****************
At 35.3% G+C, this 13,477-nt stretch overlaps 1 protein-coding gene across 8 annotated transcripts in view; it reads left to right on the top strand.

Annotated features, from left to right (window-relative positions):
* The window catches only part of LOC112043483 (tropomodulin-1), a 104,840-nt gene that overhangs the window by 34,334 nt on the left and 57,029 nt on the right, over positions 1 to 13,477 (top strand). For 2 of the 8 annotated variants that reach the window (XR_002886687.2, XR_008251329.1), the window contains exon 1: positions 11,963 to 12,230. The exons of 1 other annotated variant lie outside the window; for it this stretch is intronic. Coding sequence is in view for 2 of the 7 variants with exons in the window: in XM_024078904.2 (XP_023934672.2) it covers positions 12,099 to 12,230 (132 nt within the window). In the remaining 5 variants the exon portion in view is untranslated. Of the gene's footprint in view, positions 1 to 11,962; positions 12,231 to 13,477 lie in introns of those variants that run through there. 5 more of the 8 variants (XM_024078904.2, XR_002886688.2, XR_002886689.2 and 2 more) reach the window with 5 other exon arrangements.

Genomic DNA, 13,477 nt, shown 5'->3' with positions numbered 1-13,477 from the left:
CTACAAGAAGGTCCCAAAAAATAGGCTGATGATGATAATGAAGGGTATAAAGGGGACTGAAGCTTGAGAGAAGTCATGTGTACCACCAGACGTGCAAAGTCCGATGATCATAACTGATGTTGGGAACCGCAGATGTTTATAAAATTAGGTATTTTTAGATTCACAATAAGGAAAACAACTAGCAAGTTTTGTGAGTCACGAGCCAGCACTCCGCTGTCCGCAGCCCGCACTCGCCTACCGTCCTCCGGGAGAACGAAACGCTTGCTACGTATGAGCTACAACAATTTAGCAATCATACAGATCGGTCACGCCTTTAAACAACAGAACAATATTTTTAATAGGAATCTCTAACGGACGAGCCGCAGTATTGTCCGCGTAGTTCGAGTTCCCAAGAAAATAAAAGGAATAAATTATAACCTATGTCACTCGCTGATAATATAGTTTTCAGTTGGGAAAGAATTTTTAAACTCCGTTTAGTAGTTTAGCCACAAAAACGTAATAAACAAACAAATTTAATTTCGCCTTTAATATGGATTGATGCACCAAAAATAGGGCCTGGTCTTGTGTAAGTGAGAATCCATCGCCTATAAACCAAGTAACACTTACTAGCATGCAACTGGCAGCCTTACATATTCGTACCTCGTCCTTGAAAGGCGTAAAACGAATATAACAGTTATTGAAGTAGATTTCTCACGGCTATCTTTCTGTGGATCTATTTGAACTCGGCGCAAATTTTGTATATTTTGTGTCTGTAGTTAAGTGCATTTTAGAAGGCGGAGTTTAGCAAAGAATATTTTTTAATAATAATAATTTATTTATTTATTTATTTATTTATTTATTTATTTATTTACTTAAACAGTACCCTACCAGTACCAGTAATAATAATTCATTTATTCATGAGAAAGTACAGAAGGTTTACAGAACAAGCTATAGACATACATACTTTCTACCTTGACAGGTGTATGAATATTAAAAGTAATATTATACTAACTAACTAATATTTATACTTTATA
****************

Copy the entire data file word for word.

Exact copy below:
At 35.3% G+C, this 13,477-nt stretch overlaps 1 protein-coding gene across 8 annotated transcripts in view; it reads left to right on the top strand.

Annotated features, from left to right (window-relative positions):
* The window catches only part of LOC112043483 (tropomodulin-1), a 104,840-nt gene that overhangs the window by 34,334 nt on the left and 57,029 nt on the right, over positions 1 to 13,477 (top strand). For 2 of the 8 annotated variants that reach the window (XR_002886687.2, XR_008251329.1), the window contains exon 1: positions 11,963 to 12,230. The exons of 1 other annotated variant lie outside the window; for it this stretch is intronic. Coding sequence is in view for 2 of the 7 variants with exons in the window: in XM_024078904.2 (XP_023934672.2) it covers positions 12,099 to 12,230 (132 nt within the window). In the remaining 5 variants the exon portion in view is untranslated. Of the gene's footprint in view, positions 1 to 11,962; positions 12,231 to 13,477 lie in introns of those variants that run through there. 5 more of the 8 variants (XM_024078904.2, XR_002886688.2, XR_002886689.2 and 2 more) reach the window with 5 other exon arrangements.

Genomic DNA, 13,477 nt, shown 5'->3' with positions numbered 1-13,477 from the left:
CTACAAGAAGGTCCCAAAAAATAGGCTGATGATGATAATGAAGGGTATAAAGGGGACTGAAGCTTGAGAGAAGTCATGTGTACCACCAGACGTGCAAAGTCCGATGATCATAACTGATGTTGGGAACCGCAGATGTTTATAAAATTAGGTATTTTTAGATTCACAATAAGGAAAACAACTAGCAAGTTTTGTGAGTCACGAGCCAGCACTCCGCTGTCCGCAGCCCGCACTCGCCTACCGTCCTCCGGGAGAACGAAACGCTTGCTACGTATGAGCTACAACAATTTAGCAATCATACAGATCGGTCACGCCTTTAAACAACAGAACAATATTTTTAATAGGAATCTCTAACGGACGAGCCGCAGTATTGTCCGCGTAGTTCGAGTTCCCAAGAAAATAAAAGGAATAAATTATAACCTATGTCACTCGCTGATAATATAGTTTTCAGTTGGGAAAGAATTTTTAAACTCCGTTTAGTAGTTTAGCCACAAAAACGTAATAAACAAACAAATTTAATTTCGCCTTTAATATGGATTGATGCACCAAAAATAGGGCCTGGTCTTGTGTAAGTGAGAATCCATCGCCTATAAACCAAGTAACACTTACTAGCATGCAACTGGCAGCCTTACATATTCGTACCTCGTCCTTGAAAGGCGTAAAACGAATATAACAGTTATTGAAGTAGATTTCTCACGGCTATCTTTCTGTGGATCTATTTGAACTCGGCGCAAATTTTGTATATTTTGTGTCTGTAGTTAAGTGCATTTTAGAAGGCGGAGTTTAGCAAAGAATATTTTTTAATAATAATAATTTATTTATTTATTTATTTATTTATTTATTTATTTATTTACTTAAACAGTACCCTACCAGTACCAGTAATAATAATTCATTTATTCATGAGAAAGTACAGAAGGTTTACAGAACAAGCTATAGACATACATACTTTCTACCTTGACAGGTGTATGAATATTAAAAGTAATATTATACTAACTAACTAATATTTATACTTTATA